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Venus Williams and Sjogren’s Syndrome: Nothing to Drool Over

Shedding no tears.

It was recently reported that Venus Williams was diagnosed with Sjogren's syndrome, an illness that led to her recent and last-minute withdrawal from the U.S. Open. Many have never heard of this disease, and thus a common question is: Will it happen to me?

According to some sources, as many as 4 million Americans suffer from this autoimmune disease. The disease may occur in a primary form, without features of other rheumatologic disorders, or in a secondary form, associated with illnesses such as systemic lupus erythematosus (SLE), rheumatoid arthritis, or scleroderma. Primary Sjogren's syndrome is found predominantly in women, who are of the approximate age of Ms. Williams at the time of disease onset. Given the overlap, it is sometimes difficult to determine whether a particular clinical manifestation is solely a consequence of Sjogren's syndrome, or due to a concurrent disorder.

This chronic inflammatory disorder is characterized by white blood cell infiltration of the organs that produce secretions, including the tear glands and the salivary glands. Patients with Sjogren's syndrome most often describe dryness of the eyes and mouth, these being the most frequent presenting symptoms. But these symptoms can have an insidious onset, and some patients might be diagnosed many years later, only after presenting to the dentist with horrible tooth decay (due to the absence of the detergent action of the enzymes in saliva), or to the ophthalmologist with corneal abrasions (due to the absence of the lubricating effect of tears). Vaginal dryness can be both physically and psychologically distressing, and lead a more shy patient to delay a visit to the doctor.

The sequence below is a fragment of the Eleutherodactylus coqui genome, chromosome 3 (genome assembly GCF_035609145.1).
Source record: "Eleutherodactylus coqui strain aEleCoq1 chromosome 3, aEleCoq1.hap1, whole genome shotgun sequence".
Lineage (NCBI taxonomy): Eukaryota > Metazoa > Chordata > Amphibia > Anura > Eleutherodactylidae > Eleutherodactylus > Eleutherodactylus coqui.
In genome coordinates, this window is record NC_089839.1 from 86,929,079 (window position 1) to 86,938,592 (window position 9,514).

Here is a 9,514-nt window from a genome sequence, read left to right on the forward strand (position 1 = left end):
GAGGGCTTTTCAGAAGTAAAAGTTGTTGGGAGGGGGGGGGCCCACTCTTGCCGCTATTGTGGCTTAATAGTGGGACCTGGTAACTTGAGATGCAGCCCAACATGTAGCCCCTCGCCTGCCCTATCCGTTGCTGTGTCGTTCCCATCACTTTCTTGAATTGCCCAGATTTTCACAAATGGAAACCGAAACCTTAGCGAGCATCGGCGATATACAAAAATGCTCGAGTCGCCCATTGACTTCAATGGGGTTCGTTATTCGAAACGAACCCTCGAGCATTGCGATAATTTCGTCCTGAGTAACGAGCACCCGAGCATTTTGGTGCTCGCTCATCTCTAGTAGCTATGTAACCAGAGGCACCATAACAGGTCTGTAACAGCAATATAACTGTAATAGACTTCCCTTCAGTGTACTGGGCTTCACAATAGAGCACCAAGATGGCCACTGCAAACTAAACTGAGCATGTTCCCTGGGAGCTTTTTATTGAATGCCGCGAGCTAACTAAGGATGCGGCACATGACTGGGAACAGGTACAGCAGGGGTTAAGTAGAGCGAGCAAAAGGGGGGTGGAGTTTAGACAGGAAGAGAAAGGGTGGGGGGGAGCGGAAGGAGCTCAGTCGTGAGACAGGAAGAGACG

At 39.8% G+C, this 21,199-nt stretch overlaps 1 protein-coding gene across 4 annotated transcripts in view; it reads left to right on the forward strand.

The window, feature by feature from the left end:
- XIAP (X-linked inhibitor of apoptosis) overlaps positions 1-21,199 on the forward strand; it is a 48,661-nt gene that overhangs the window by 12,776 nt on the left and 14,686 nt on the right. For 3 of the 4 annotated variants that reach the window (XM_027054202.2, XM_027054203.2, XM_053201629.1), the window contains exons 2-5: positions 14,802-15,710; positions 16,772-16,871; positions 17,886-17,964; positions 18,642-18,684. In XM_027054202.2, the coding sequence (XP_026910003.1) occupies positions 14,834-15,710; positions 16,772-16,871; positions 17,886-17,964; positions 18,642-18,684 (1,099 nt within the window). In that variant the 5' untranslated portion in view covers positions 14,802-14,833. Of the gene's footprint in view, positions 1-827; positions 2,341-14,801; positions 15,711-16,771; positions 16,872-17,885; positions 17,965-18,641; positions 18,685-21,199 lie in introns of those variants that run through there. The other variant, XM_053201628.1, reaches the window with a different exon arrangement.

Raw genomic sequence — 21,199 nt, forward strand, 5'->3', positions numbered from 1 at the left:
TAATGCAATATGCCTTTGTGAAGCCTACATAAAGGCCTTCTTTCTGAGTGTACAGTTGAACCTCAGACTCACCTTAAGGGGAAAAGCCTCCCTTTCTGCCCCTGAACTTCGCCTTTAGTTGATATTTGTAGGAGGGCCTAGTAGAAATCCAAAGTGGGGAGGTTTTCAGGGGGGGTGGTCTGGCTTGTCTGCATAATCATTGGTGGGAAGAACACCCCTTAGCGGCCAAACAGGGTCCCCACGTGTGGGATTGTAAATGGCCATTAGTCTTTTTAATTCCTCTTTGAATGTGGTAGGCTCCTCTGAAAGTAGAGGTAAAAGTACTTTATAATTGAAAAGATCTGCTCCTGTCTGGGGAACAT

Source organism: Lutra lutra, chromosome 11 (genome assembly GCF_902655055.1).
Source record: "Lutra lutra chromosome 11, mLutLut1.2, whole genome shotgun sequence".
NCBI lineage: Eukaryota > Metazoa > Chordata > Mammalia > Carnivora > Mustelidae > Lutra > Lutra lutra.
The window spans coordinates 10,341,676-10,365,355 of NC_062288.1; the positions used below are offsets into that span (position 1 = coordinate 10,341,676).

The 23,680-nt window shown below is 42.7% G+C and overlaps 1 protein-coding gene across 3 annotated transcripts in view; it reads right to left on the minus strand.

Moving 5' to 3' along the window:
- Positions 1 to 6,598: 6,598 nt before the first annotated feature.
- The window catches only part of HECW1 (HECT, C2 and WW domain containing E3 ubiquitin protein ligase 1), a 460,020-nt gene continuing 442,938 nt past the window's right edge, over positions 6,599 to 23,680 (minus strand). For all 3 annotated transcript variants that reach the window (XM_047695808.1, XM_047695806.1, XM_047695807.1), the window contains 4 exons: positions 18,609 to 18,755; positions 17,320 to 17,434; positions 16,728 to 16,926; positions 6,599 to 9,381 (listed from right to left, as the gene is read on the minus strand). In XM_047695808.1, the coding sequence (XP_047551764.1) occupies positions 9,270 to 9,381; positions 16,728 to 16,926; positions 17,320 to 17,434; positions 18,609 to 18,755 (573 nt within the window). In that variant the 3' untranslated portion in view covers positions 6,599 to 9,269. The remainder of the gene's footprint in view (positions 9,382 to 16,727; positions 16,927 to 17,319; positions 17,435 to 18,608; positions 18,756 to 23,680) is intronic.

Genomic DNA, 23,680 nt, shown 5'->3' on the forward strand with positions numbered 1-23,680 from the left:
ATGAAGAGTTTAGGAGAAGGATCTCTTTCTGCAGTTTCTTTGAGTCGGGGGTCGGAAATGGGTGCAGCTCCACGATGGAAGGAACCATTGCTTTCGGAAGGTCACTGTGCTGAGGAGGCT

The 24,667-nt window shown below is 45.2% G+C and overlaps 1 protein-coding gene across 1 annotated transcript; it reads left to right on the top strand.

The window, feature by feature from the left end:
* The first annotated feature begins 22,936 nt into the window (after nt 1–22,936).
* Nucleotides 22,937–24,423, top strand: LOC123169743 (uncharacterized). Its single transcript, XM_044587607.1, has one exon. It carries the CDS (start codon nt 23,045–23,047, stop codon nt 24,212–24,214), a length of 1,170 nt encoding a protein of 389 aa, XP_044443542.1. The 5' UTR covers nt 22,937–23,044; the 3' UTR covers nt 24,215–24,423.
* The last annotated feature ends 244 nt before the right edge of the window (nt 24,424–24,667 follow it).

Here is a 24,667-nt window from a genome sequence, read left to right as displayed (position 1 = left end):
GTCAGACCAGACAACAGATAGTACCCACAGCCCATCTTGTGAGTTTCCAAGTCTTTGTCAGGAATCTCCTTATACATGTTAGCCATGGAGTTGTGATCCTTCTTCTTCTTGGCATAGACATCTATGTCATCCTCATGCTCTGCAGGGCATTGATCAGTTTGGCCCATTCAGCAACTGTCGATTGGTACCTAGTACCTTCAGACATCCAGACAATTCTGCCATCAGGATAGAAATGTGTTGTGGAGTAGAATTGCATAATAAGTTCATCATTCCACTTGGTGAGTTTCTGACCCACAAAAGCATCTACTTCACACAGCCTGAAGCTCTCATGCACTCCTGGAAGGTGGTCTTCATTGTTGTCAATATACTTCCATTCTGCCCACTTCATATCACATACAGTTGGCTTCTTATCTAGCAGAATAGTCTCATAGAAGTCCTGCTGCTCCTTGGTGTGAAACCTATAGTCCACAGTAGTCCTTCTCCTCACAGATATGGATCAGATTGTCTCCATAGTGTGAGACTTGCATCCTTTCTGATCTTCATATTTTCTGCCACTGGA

However, so-called extraglandular features may bring patients to a physician first, as joint pain, muscle pain, skin rash, shortness of breath, or generalized fatigue are often experienced by patients suffering from Sjogren's syndrome. Neuropsychiatric manifestations may be the only manifestations initially; and in fact I once had a patient who had first been admitted to the psychiatric ward for a presumed psychotic episode, finally transferred to the medicine team after a few days of lack of responsiveness to a variety of anti-psychotic drugs.

Classic clinical features of Sjogren's syndrome may be seen in viral infections, including hepatitis C, HIV, and human T cell lymphotropic virus (HTLV). Interestingly, it was reported that Ms. Williams experienced a viral illness that prevented her from playing in a warm-up tournament prior to the U.S. Open. One would imagine that her physicians would have performed a complete work-up when she presented with her complaints.

Treatment of Sjogren's syndrome is based on a given patient's symptoms:
• Dry eyes are treated with artificial tears.
• Dry mouth is treated with sugar-free lemon drops and artificial saliva.
• Vaginal lubricants are helpful with vaginal dryness.
• Medications such as Evoxac can stimulate the salivary glands to produce more saliva.
• Immunosuppressant drugs are beneficial when treating kidney or nerve involvement.

Venus Williams has been a tremendous asset to tennis. It will be nice to see her back on the court in the very near future.

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